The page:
[secdir] Secdir review of draft-ietf-behave-nat64-learn-analysis-03.txt

Alexey Melnikov <alexey.melnikov@isode.com> Tue, 10 April 2012 12:35 UTC

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Date: Tue, 10 Apr 2012 13:36:07 +0100
From: Alexey Melnikov <alexey.melnikov@isode.com>
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Cc: IESG <iesg@ietf.org>, Dan Wing <dwing@cisco.com>
Subject: [secdir] Secdir review of draft-ietf-behave-nat64-learn-analysis-03.txt
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I have reviewed this document as part of the security directorate's
ongoing effort to review all IETF documents being processed by the
IESG.  These comments were written primarily for the benefit of the
security area directors. Document editors and WG chairs should treat
these comments just like any other last call comments.

The document reviews possible solutions for the problem of allowing 
hosts and applications to learn if an IPv6 address is synthesized, which 
means a NAT64 is used to reach the IPv4 network or Internet. The 
document analyzes pros and cons of various approaches and also concludes 
with some recommendations about which approach is recommended.

Overall I think the Security Considerations section is reasonable (see 
some minor comments below). I think it is reasonable for the document to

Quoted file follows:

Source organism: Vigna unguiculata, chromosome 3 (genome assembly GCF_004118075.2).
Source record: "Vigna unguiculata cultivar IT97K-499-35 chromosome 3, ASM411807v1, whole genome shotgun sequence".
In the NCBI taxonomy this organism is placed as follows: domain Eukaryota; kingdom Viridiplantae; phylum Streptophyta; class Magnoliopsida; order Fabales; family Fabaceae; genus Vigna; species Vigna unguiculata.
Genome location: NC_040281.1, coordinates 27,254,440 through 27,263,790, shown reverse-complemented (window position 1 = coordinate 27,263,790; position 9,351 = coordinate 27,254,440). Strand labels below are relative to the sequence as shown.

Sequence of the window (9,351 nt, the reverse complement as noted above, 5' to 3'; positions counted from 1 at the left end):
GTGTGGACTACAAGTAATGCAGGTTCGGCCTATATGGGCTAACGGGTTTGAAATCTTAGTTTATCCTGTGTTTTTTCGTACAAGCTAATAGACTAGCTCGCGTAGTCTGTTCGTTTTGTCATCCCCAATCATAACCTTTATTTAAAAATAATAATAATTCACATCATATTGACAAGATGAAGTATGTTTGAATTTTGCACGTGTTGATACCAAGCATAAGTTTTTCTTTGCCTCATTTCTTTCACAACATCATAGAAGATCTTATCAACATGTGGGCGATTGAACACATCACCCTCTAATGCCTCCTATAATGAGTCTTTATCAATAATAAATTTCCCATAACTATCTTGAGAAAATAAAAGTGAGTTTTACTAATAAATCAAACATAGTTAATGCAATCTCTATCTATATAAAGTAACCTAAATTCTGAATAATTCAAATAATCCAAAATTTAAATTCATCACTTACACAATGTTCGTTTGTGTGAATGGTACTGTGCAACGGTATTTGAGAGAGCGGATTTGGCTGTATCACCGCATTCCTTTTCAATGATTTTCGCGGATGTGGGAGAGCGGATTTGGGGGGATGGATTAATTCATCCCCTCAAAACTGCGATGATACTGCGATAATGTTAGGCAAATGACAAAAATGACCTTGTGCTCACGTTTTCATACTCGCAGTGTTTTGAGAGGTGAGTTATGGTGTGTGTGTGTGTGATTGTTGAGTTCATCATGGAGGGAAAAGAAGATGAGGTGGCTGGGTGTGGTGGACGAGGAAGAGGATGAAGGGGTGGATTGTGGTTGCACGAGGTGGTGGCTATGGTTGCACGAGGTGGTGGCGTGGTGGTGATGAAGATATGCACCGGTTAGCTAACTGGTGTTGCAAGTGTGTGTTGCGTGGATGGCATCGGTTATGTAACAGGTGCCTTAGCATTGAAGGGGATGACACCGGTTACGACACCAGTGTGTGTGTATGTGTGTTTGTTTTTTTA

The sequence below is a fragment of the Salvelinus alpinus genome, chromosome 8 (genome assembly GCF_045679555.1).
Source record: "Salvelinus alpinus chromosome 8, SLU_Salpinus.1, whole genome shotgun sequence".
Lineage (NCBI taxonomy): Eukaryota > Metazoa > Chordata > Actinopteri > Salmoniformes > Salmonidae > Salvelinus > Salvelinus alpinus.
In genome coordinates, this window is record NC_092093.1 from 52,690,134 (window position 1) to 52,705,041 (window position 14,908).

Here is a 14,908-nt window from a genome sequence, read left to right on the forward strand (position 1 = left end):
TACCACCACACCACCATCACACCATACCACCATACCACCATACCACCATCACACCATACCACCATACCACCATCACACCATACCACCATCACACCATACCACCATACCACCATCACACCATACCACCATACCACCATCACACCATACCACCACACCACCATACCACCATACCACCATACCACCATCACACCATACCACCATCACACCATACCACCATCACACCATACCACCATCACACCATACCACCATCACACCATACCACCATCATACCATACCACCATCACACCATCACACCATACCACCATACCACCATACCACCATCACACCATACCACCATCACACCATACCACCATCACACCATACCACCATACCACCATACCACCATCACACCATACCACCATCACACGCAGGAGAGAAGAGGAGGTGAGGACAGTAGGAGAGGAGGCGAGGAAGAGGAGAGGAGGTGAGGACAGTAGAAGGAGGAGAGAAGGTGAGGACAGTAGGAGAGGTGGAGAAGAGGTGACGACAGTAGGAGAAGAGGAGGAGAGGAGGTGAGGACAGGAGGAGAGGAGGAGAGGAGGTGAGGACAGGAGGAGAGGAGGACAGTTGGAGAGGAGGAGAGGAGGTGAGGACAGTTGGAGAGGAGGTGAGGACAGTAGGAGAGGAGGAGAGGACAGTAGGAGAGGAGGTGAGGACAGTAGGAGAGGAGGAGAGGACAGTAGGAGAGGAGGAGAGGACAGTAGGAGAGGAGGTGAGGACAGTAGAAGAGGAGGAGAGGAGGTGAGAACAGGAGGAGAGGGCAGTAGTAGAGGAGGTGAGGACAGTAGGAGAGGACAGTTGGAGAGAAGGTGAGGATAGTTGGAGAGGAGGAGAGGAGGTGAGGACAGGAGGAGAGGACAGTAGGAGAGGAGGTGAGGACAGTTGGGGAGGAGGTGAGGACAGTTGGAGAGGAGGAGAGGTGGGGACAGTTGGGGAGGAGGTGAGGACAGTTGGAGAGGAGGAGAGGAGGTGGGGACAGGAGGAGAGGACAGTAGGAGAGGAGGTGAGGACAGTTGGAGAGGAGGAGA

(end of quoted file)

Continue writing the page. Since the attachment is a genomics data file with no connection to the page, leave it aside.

point to RFC 6147 for DSN64 related Security Considerations. The 
document also talks about Man-in-the-middle and Denial-of-Service 
attacks caused by forging of information required for IPv6 synthesis 
from corresponding IPv4 addresses.

Additionally, the document says:

    The DHCPv6 and RA
    based approaches are vulnerable for the forgery as the attacker may
    send forged RAs or act as a rogue DHCPv6 server (unless DHCPv6
    authentication or SEND are used).

I think some Informative references to relevant documents should be 
inserted here in order to help readers find relevant information.

    If the attacker is already able to
    modify and forge DNS responses (flags, addresses of know IPv4-only
    servers, records, etc), ability to influence local address synthesis
    is likely of low additional value.  Also, a DNS-based mechanism is
    only as secure as the method used to configure the DNS server's IP
    addresses on the host.  Therefore, if the host cannot trust e.g.
    DHCPv6 it cannot trust the DNS server learned via DHCPv6 either,
    unless the host has a way to authenticate all DNS responses.

Maybe add an explicit DNSSEC reference here?

One other possible issue that you should consider:

5.1.2.  Analysis and discussion

    The CONs of the proposal are listed below:

I don't know how much of an issue this is in a real world, but one thought:

Can use of a well known IPv4-only FQDN be used for tracking 
applications/hosts which try to employ this algorithm? Such IPv4-only 
host might be an attractive target for compromise, if such information 
is valuable to an attacker.

(This might also apply to other DNS methods.)

Other comments (not really SecDir related):

I found the Abstract to be quite hard to read. Maybe reword to use 
shorter/simpler sentences?

5.1.1.  Solution description

    The Well-Known Name may be assigned by IANA or provided some third
    party, including application or operating system vendor.  The IPv4
    address corresponding to the Well-Known Name may be resolved via A
    query to Well-Known Name, assigned by IANA, or hard-coded.

Is IANA already providing one of these? If not, why speculate about 
this, as there is no action for IANA specified in this document.